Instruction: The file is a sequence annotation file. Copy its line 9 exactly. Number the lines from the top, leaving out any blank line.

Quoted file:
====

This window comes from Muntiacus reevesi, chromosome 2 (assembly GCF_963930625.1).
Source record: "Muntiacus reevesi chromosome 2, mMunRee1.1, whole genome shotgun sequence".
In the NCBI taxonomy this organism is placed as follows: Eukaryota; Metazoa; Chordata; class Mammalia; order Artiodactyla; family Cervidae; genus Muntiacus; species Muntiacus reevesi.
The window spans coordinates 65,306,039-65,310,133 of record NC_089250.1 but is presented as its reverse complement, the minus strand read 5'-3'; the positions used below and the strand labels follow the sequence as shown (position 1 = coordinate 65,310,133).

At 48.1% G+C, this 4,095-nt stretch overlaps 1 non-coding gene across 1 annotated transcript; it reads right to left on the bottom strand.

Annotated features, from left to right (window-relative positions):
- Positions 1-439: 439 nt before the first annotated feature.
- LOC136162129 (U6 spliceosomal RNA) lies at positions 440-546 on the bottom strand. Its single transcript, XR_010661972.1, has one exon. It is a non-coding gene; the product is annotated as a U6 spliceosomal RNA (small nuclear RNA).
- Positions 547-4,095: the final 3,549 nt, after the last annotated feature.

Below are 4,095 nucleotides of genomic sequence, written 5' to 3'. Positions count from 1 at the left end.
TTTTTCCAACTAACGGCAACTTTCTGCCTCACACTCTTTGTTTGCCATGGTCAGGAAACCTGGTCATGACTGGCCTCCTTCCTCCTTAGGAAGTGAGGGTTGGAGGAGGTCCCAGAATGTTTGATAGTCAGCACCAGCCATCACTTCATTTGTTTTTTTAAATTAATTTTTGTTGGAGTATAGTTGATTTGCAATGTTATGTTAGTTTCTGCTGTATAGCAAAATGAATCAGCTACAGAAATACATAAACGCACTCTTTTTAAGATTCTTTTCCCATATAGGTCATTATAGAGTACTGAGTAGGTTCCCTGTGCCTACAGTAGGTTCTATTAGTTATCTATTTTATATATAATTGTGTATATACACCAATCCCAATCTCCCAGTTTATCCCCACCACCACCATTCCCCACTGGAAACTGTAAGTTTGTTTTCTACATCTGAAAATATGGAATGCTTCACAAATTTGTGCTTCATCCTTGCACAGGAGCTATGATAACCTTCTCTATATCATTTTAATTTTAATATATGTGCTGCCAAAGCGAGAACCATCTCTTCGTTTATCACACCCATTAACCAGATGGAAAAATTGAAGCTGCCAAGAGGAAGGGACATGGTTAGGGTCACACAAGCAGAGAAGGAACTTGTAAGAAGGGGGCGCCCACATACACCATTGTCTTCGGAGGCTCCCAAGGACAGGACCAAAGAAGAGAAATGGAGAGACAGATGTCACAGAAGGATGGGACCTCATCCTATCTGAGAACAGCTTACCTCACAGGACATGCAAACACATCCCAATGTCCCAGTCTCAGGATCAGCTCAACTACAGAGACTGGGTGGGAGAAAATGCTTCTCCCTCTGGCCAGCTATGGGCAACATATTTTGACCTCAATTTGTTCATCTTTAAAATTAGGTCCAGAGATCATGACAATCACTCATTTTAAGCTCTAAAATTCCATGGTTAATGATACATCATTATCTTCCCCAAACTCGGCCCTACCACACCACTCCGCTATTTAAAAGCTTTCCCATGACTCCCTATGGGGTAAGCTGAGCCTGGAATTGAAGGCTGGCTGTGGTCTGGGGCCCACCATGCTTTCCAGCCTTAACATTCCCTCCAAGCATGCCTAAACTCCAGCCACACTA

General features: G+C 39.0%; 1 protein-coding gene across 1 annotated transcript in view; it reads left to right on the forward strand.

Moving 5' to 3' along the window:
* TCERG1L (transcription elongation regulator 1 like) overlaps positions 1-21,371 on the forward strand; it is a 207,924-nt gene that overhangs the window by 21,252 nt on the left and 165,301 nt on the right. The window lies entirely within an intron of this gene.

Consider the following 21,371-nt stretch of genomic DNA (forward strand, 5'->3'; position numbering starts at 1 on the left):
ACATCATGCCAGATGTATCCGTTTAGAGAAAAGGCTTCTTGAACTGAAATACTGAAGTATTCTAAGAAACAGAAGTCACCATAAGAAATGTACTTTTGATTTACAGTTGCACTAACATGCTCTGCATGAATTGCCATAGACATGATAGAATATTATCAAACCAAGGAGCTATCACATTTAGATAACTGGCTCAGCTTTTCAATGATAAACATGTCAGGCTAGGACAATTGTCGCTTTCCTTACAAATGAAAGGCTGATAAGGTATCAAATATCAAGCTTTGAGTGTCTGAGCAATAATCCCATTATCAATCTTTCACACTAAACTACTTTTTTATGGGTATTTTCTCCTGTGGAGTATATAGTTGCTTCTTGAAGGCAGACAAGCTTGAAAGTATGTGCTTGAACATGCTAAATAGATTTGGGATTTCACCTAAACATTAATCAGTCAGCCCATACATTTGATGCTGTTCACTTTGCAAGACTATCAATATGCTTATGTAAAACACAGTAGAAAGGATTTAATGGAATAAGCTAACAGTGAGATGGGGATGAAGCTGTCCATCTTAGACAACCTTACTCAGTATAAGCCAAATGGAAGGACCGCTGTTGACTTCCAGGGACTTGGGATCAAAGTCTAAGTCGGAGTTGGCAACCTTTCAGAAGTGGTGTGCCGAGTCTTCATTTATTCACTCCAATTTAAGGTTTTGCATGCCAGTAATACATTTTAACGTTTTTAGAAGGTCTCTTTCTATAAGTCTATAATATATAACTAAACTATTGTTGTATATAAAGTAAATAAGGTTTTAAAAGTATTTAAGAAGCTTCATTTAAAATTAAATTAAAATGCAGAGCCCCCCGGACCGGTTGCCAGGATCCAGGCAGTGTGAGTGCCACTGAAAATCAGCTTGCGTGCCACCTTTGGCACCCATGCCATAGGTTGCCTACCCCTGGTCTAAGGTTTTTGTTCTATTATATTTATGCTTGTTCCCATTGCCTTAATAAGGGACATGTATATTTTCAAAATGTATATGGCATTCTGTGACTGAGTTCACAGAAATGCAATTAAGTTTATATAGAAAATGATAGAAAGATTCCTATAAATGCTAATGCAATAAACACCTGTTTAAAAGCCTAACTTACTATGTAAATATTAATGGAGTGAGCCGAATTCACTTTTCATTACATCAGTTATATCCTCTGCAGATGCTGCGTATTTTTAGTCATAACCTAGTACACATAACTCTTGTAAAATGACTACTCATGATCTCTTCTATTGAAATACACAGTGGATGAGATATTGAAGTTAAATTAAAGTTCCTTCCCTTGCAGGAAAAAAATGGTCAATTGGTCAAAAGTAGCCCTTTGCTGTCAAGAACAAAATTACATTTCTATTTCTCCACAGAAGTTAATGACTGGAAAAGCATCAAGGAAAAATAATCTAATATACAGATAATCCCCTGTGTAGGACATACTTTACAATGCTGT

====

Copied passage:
- Positions 547-4,095: the final 3,549 nt, after the last annotated feature.